The challenge for data scientists, though, will be to stay focused on delivering business impact, and not get bogged down in the nuts and bolts of operating and evolving the analytics infrastructure.

Database technologies, analytics and visualisation tools and cloud platforms all evolve fast, and keeping up with the underlying tech may not be the best use of time for a skilled data science team.

10 questions to ask now – and a half-day to focus on the way forward

If you’re currently mulling the best way to operationalise and evolve a big data, analytics or AI program, it makes sense to consider these ten questions before making a decision.

You may also welcome an opportunity to get your data science team together to think about the best way forward. Adatis would be pleased to organise a free half-day workshop to explore your objectives and current model, in order to uncover the best solution. For more information about what that would entail, email me at dan.perrin@adatis.co.uk.

A checklist of ten areas to consider if you are thinking about establishing a Data Analytics Platform or AI solution.

In recent years building a future-proof data and analytics solution and service has been rapidly rising-up the agenda of most CxOs with good reason. Based on our experience at Adatis, here are 10 questions that I think are worth considering before committing to how you operate and evolve your own Data Analytics Platform.

1. Can we attract the talent to do this in house?

Data and analytics skills are in very high demand in the market place and certainly those individuals with the latest cloud experience command a premium. Can you offer a role that offers the interest and reward to attract the best talent and do you have the time to invest in finding them?

2. How do we ensure the on-going efficiency of the platform?

With cloud technology there may be direct savings to be made by ensuring that the Data Analytics platform is optimised and remains so. Will the team have the time and knowledge to monitor and ensure your platform remains efficient and minimise your consumption costs?

3. Is it straightforward for the team to cover the critical hours of processing and operation?

The business dependency on a Data Analytics platform is increasing and the likelihood is that data is no longer just arriving in a batch, in the early hours of the morning. Can your team provide the necessary hours of cover to ensure that as a minimum, by the start of the business day everything is processed, and the platform will be trusted?

4. Can we build the scale of team required to cover all the essential skills?

The range of technologies that form a modern Data Analytics Platform can be bewildering. Will you have the scope to build a team with the breadth of skills required to operate a platform, from cloud infrastructure to data science model retraining and be able to collaborate effectively with your end-users?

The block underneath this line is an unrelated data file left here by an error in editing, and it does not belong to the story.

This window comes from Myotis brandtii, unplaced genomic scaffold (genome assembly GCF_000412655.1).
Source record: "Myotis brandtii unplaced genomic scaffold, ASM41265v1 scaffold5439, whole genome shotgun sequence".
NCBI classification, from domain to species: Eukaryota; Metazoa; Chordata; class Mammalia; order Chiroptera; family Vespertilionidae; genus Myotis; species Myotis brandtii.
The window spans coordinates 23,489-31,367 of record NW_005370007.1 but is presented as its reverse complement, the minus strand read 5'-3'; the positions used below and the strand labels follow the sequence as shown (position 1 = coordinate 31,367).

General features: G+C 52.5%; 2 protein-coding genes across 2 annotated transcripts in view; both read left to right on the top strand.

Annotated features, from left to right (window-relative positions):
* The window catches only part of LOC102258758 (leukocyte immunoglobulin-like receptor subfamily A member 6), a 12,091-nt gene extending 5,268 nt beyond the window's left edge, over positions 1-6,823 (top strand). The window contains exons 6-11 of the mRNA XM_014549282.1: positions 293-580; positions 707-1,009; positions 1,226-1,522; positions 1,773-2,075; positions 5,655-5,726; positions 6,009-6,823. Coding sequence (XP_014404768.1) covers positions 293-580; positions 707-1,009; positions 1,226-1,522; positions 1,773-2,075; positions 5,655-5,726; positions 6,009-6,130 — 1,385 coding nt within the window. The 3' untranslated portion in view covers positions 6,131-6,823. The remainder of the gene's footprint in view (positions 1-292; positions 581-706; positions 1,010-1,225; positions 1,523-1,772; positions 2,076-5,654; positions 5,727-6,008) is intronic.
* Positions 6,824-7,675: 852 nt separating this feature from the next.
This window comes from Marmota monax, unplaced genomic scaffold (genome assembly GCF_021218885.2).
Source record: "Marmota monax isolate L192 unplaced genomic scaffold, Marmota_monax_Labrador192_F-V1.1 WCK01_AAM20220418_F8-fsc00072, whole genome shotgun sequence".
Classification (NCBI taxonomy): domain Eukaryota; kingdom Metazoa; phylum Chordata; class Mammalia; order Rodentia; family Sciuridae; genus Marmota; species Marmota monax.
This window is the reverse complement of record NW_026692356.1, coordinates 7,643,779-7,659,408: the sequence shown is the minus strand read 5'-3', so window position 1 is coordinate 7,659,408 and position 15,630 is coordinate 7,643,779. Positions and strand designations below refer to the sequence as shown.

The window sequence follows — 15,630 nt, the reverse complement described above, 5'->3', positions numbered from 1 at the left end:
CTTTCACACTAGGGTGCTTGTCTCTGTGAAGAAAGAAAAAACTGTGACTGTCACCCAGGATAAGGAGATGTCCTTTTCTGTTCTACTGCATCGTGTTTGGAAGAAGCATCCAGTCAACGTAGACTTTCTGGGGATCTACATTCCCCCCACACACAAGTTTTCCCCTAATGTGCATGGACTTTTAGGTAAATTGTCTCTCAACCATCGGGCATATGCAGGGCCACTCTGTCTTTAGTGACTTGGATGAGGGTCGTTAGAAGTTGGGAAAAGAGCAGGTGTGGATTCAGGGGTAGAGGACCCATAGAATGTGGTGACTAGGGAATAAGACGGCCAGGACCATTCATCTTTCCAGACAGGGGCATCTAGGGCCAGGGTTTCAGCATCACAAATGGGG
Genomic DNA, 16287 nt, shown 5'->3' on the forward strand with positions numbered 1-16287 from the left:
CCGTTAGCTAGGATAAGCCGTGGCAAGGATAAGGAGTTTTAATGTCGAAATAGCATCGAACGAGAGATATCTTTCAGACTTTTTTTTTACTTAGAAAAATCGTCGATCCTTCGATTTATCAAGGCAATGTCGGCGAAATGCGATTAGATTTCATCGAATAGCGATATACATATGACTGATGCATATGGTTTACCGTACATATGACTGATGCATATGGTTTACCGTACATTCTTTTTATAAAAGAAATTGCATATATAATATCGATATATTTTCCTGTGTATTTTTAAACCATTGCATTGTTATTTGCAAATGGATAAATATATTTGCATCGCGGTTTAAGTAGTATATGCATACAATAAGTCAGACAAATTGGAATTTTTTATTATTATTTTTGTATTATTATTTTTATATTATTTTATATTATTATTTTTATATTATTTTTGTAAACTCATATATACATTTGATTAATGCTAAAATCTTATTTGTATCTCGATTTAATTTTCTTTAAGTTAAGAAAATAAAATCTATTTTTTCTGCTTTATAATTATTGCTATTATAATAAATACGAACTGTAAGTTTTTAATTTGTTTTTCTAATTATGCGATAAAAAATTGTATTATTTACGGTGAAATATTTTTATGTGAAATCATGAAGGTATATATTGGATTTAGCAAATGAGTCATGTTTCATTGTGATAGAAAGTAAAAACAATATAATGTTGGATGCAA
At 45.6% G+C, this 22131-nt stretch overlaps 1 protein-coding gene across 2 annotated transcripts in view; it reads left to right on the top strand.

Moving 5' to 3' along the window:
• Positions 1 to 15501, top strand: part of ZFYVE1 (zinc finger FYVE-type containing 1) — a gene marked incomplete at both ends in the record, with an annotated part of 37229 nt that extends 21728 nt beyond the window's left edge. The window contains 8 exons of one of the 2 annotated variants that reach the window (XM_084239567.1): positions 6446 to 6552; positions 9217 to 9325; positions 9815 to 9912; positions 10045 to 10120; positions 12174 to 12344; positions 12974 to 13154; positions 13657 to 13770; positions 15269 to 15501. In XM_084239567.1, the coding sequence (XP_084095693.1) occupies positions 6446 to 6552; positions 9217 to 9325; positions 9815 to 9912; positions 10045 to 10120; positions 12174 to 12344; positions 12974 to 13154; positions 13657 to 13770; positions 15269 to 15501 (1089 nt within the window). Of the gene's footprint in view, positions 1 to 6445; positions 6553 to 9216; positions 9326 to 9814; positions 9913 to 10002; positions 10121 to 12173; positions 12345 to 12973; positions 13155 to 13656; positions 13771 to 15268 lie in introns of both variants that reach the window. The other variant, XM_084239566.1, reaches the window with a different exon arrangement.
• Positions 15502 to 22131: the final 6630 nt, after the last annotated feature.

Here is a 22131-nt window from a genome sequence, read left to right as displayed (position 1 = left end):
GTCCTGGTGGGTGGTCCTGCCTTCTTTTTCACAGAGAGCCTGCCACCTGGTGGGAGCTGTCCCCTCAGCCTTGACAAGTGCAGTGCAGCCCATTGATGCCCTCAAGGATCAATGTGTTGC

5. Do we have the budget to invest in the training to ensure the team are effective?

To operate the data analytics platform and provide down to 3rd line support, the team will need a depth to their knowledge. Can you provide the team the exposure to learning and development opportunities such that they can become experts in the application of the technology and operation of the service?

6. Can we retain the knowledge of the platform efficiently or is this a potential risk?

Data Analytic Platforms are generally complicated and evolve over time. Will there be wasted effort and potentially an impact on the service in ensuring that the knowledge is shared and maintained, perhaps as individuals leave and join the team?

7. Would we benefit from having access to experts?

The technology and specifically cloud platforms are continually evolving. Are you able to keep track of the change or will you have access to experts who can provide you regular updates and provide recommendations of how they might be of value?

8. How will we continually improve the solution and service?

The team will likely be faced with a continual list of improvements that are required to ensure the solution evolves with the changing business. Will you have the processes and safe guarded time to respond and implement the required on-going changes, and will you be able to provide an impartial perspective to evaluate the service and identify ways in which it can be improved?

9. Are we confident on what the operational costs will be, and can we control these?

There may be several factors that add an unknown element to your operational costs e.g. call-out allowances, cloud consumption, recruitment fees, training costs, ad-hoc advice and guidance. Would it be beneficial to be able to fix your operational costs, potentially for several years?

10. And so, bearing in mind all of the above. Is in-house or even your preferred out-source partner likely to provide the right service for your organisation?

Every organisation and every platform is different, and one size does not fit all. So if you’d like some advice on answering these questions for your organisation please do message me and the Adatis team will be very happy to discuss.